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Hillary Clinton may have to fight to keep union voters

Jul 26, 2016

Union members have been a key voting demographic in Michigan for decades.

Historically, they’ve been a reliable voting bloc for Democrats. But in 2016, the Trump campaign hopes to change that. 

Hillary Clinton can pretty much write off Joe Kinder’s vote. He’s a retired Ford UAW worker.   

“As far as Clinton goes, she can’t be trusted," says Kinder. "I wouldn’t vote for her."

Kinder, like other members of organized labor, believes the North American Free Trade Agreement, signed by former President Bill Clinton, was a bad deal for American workers.

And like her husband, Hillary Clinton has supported trade deals. 

Meanwhile, Donald Trump has spent time on the campaign trail bashing NAFTA and other trade agreements. He says he’ll protect American workers and bring manufacturing jobs back to the U.S.

Scott Hagerstrom is the director of Trump’s state campaign in Michigan. He believes the Republican candidate can do well with Michigan’s union members in November. 

“All we have to do is talk about Donald Trump’s position on the issues. His great plan for the economy. Tax cuts for everyone, and lifting all boats," says Hagerstrom. "Everyone will benefit under his plans.”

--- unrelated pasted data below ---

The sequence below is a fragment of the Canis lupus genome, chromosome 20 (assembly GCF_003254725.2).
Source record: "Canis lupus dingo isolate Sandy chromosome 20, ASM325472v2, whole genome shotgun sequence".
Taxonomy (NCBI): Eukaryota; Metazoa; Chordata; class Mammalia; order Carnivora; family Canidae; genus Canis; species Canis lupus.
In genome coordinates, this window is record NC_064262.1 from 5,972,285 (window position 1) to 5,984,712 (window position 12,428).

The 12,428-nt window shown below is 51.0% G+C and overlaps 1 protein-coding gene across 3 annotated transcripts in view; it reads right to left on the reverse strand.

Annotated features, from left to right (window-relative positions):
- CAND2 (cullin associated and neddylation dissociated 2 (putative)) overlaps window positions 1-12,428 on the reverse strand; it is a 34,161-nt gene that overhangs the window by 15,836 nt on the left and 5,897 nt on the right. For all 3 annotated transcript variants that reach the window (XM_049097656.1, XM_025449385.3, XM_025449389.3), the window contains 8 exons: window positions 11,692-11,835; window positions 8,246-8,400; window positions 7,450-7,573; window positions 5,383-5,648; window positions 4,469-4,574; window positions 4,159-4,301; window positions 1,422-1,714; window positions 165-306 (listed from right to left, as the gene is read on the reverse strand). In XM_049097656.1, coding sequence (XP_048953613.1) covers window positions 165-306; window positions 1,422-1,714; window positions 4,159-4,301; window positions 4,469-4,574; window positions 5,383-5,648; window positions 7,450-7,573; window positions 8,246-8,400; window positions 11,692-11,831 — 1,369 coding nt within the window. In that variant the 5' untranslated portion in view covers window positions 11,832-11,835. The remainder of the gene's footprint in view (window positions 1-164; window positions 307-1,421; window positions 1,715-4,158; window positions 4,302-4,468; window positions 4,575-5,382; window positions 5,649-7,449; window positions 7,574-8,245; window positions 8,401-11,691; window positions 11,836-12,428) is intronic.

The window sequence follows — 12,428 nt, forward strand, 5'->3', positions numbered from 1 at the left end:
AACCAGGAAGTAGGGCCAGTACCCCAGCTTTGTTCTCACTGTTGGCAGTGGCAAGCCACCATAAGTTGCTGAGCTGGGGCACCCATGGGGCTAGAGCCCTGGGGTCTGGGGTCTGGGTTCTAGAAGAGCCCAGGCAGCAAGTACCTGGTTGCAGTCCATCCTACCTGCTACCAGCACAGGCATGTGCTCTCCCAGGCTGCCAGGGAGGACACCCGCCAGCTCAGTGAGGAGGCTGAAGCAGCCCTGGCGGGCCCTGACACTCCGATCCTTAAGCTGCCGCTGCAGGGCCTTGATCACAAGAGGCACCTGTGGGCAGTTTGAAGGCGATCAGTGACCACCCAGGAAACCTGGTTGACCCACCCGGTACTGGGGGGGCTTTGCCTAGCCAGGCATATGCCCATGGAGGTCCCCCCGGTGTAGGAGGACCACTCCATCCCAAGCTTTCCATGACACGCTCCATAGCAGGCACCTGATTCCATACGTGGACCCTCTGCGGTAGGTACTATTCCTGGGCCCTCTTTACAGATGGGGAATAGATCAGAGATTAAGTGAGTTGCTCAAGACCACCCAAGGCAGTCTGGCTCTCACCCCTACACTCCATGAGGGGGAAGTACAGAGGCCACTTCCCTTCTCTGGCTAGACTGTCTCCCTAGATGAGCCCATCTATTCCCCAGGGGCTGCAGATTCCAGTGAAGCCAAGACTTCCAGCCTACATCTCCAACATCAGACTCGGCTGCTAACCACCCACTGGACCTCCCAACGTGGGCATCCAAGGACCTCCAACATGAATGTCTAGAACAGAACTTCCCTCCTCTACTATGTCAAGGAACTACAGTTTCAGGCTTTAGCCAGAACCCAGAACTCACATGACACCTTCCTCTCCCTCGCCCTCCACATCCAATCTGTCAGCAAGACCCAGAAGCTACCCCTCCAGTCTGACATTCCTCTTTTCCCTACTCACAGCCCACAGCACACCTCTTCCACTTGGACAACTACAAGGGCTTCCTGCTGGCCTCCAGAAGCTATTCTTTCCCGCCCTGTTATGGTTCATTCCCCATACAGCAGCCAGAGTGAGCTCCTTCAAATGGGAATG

“Donald Trump is not proposing a plan, but a lot of rhetoric on these issues," says Nikki Budzinski, the Clinton campaign’s point person on labor. 

“I would encourage voters, and in particular union voters, interested in manufacturing and bringing manufacturing back to this country, (to ask:) which candidate has a plan actually do that? And the secretary does," says Budzinski. 

Clinton has changed some of her positions to be more union friendly.

She now opposes the Trans-Pacific Partnership, a trade deal she previously supported. And she joined her former rival, Bernie Sanders, in calling for a repeal of the so-called "Cadillac tax" on some Obamacare health plans. That’s something unions have pushed for. 

Jesse Donahue is a political scientist at Saginaw Valley State University.  She believes union voters also want Clinton to do change her free-trade policy. 

“She has to reassure and take up some of Bernie Sanders' language. Back away from the 'free trade' sense … that says it’s always going to benefit people," says Donahue. 

Clinton has been successful lining up union endorsements, even if the union rank-and-file is less solid in its support. 

UAW Vice President Cindy Estrada says between now and Election Day, union leaders will need to make the case for Hillary Clinton and the case against Donald Trump. 

“When he says he wants to bring jobs back, he’s clear that he doesn’t want to bring them back at good union wages. He doesn’t want to bring them back with workers having a seat at the table," says Estrada. 

Trump’s choice of a running mate also complicates his pitch to blue-collar workers.

Indiana Gov. Mike Pence has been at odds with organized labor on issues like free trade and the minimum wage.   

So both candidates have their work cut out for them, assuring union voters that they would be the more reliable ally in the White House.